35 years ago today, striking miners were violently repressed by police at the infamous ‘Battle of Orgreave’. Decades on, there has been no justice for those injured and arrested. But we will never forget this heroic struggle.

35 years ago today, striking miners were violently repressed by police at the infamous ‘Battle of Orgreave’. Decades on, there has still been no justice for those injured and arrested. But we will never forget the heroic struggle of the miners.

On 18 June 1984, a mass picket was met with the full force of the state during the Great Miners’ Strike. The 5,000-strong picket was organised by the National Union of Mineworkers to prevent strikebreaking lorries sent in by the government from accessing the Orgreave coking works near Sheffield.

In response, 6,000 police officers equipped with riot gear, dogs and horses stormed the picket, under orders to “go in and hit them hard” and teach the miners a lesson. This resulted in 120 picketers being injured and 95 arrested, primarily on charges of riot or unlawful assembly.


The police violence has often been described as ‘indiscriminate’: police charging at the pickets, wielding batons and bludgeoning anyone not in police uniform who crossed their path. Late in the day, after many had left the scene, bloodied picketers and bystanders were chased through the town of Orgreave by the police, looking to mete out a final beating in the way you might expect from a crazed mob.

The civil liberties group Liberty called it a “police riot”. But this wasn’t a case of random, uncontrolled violence or an anomalous example of misconduct. The government knew exactly who they were targeting - and that target was the organised working class. Indeed, Orgreave on 18 June was not the only pit village to be terrorised by the police during the year-long strike.

To understand why the state wanted revenge on the miners you have to look back at history. The militancy of the working class in Britain during the 1970s, in a response to the crisis of capitalism, had generated a sense of urgency and panic among the ruling classes.

Huge waves of strike action in both the public and private sector were seen throughout Britain. On 22 January 1979, the biggest individual day of strike action took place since the General Strike of 1926.

When Margaret Thatcher came to power later that year, she did so on a platform of ‘taking down the unions’ on a battleground of the government’s choosing. That battleground was Orgreave.

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Still no justice

The miners had defeated the Heath government (something the Tories had never forgotten) and were considered to be the ‘shock battalions’ of the trade union movement.

From the logic of the ruling class, the use of military strength to crush the strike was obvious. These supposed methods of ‘riot control’, were inspired directly from policing in Northern Ireland during The Troubles. The Police Riots Manual gave officers a license to commit assaults indiscriminately.

Naturally, no investigation into the police conduct occurred, even when the trials of arrested picketers collapsed after the police evidence was deemed “unreliable”.

Only after the Hillsborough Disaster in 1989 – another showcase of the failings of South Yorkshire police – did 39 miners (but no more) receive compensation in 1991 from the police, in an attempt to cover up their brutality in the face of another scandal.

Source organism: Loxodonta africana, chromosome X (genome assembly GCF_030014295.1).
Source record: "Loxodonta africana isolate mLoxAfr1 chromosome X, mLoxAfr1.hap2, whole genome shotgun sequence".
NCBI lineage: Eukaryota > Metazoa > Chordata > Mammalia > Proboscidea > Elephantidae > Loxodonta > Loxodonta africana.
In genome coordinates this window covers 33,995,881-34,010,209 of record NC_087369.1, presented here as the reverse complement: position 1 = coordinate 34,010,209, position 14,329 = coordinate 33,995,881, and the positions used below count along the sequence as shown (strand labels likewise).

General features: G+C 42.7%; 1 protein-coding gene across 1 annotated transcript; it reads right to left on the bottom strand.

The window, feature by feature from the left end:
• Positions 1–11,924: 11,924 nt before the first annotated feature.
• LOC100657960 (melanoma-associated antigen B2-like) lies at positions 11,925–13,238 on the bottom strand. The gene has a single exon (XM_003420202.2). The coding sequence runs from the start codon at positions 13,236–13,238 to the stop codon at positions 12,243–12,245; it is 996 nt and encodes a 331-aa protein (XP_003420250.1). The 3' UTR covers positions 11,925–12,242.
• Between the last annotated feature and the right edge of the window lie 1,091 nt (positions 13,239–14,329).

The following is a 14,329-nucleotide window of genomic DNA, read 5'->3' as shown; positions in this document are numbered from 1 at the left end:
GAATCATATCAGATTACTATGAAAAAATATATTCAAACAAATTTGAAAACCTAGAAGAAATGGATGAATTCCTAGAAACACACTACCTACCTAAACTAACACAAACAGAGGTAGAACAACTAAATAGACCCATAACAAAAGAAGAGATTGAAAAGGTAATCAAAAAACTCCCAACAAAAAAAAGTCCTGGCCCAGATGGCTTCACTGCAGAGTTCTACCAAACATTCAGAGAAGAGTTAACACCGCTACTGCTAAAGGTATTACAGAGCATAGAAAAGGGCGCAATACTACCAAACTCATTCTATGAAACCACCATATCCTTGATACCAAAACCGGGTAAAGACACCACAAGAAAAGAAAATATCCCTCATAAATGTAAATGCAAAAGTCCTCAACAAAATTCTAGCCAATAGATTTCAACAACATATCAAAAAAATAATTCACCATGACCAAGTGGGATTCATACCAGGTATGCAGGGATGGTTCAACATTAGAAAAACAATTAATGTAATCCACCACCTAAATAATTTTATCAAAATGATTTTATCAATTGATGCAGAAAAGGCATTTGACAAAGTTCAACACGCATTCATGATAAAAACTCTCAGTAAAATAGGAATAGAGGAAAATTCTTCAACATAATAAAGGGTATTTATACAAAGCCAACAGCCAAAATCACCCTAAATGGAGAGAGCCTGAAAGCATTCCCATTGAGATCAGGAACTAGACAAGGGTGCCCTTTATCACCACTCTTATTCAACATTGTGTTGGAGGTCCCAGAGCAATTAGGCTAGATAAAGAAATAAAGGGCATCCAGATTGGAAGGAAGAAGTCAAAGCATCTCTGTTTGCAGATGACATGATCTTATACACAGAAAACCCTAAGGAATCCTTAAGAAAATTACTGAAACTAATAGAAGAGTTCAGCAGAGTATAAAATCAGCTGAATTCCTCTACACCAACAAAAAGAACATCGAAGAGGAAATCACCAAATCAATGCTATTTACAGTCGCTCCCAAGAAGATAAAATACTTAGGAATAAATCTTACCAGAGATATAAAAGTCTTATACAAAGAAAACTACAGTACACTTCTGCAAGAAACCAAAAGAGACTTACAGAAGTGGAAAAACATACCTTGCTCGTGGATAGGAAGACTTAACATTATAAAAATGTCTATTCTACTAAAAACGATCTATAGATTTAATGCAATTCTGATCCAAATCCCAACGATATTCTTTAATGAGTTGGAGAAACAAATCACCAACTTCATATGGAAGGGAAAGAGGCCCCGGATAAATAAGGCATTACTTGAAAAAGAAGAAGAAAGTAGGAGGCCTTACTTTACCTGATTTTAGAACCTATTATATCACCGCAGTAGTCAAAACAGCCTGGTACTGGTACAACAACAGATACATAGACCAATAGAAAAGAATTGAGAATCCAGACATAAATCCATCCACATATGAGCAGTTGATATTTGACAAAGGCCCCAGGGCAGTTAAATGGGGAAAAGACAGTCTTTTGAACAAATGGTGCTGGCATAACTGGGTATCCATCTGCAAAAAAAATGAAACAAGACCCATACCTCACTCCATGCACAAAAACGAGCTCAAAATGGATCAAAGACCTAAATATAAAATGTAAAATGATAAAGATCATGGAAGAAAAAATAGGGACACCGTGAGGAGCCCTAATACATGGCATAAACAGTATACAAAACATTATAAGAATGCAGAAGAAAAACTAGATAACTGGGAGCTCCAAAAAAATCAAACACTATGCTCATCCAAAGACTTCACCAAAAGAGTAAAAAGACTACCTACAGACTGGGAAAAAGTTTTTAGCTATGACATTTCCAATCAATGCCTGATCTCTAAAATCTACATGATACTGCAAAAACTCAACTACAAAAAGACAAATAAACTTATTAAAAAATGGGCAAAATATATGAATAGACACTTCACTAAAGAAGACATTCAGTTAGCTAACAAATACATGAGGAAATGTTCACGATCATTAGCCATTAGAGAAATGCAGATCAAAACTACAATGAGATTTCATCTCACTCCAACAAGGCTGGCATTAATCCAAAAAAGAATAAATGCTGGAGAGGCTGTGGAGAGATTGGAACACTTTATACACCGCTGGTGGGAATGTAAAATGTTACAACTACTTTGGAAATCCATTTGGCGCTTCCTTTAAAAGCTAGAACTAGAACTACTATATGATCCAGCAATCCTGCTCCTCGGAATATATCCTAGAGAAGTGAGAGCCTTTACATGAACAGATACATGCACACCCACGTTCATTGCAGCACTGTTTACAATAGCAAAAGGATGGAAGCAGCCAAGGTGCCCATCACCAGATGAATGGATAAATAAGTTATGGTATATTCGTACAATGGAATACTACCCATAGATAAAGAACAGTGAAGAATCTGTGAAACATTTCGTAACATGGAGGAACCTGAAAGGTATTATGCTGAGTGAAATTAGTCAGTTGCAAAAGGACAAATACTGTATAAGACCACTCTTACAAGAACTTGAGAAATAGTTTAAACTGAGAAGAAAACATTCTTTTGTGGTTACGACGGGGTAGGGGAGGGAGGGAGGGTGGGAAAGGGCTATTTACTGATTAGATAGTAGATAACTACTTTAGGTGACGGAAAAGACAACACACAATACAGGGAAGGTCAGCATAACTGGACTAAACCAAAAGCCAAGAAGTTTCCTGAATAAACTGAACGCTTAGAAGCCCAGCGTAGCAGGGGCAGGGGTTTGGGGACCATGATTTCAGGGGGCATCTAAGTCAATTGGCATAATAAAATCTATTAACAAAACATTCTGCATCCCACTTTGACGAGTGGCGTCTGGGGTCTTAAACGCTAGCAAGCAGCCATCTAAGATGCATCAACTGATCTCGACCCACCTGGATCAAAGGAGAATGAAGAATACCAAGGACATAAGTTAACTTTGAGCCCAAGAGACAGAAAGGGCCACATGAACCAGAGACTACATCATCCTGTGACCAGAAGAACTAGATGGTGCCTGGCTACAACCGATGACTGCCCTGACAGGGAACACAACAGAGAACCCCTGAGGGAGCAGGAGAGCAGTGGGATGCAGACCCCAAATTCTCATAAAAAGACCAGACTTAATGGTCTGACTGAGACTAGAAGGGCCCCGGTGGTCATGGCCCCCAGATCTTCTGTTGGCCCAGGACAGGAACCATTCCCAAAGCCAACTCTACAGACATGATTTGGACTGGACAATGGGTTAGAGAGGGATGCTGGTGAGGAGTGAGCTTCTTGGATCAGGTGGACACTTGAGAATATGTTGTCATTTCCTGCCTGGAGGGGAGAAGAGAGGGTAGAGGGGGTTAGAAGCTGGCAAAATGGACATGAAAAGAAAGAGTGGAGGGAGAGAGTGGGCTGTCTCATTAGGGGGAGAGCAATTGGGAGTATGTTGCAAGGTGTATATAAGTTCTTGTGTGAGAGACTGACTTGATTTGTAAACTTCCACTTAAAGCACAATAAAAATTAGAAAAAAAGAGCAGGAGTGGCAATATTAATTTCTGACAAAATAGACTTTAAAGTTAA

But this isn’t justice. And despite an ongoing campaign for a full investigation into the events at Orgreave, the Independent Police Commission (IPCC) reaffirmed in 2015 that they would do no such thing. This despite the fact that the IPCC itself confirmed that there was:

“...evidence of excessive violence by police officers, a false narrative from police exaggerating violence by miners, perjury by officers giving evidence to prosecute the arrested men, and an apparent coverup of that perjury by senior officers."

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Struggles ahead

The defeat of the miners in March 1985 was a colossal blow to the British labour movement. It helped to usher in the rightward shift of ‘New Realism’ in the trade unions and Blairism in the Labour Party, which Thatcher coined as her “greatest creation”. Trade union membership was at its peak in 1980 with 12 million members, but today it has halved to 6 million.

But Thatcher succeeded only temporarily. The discontent in society did not go away, but built up beneath the surface. This burst out into the open following the 2008 crash, leading to a renewal of trade union struggles, and later a massive leftward shift in the Labour Party under Jeremy Corbyn’s leadership.

Over the last few years, we’ve seen strikes from workers that haven’t been organised before: in McDonald’s, TGI Fridays, Deliveroo and other precarious industries. The truth is, the working class has never been stronger - but that power needs to be realised through mass organisation, fighting leadership, and clear socialist aims.

The current crisis of capitalism isn’t going to disappear. Class struggle is on the order of the day. The events at Orgreave give us a taste of the violent, repressive apparatus that the ruling class will attempt to use again against the organised working class in these future battles. The only protection against such attacks is workers’ unity, militant struggle, and a bold socialist programme.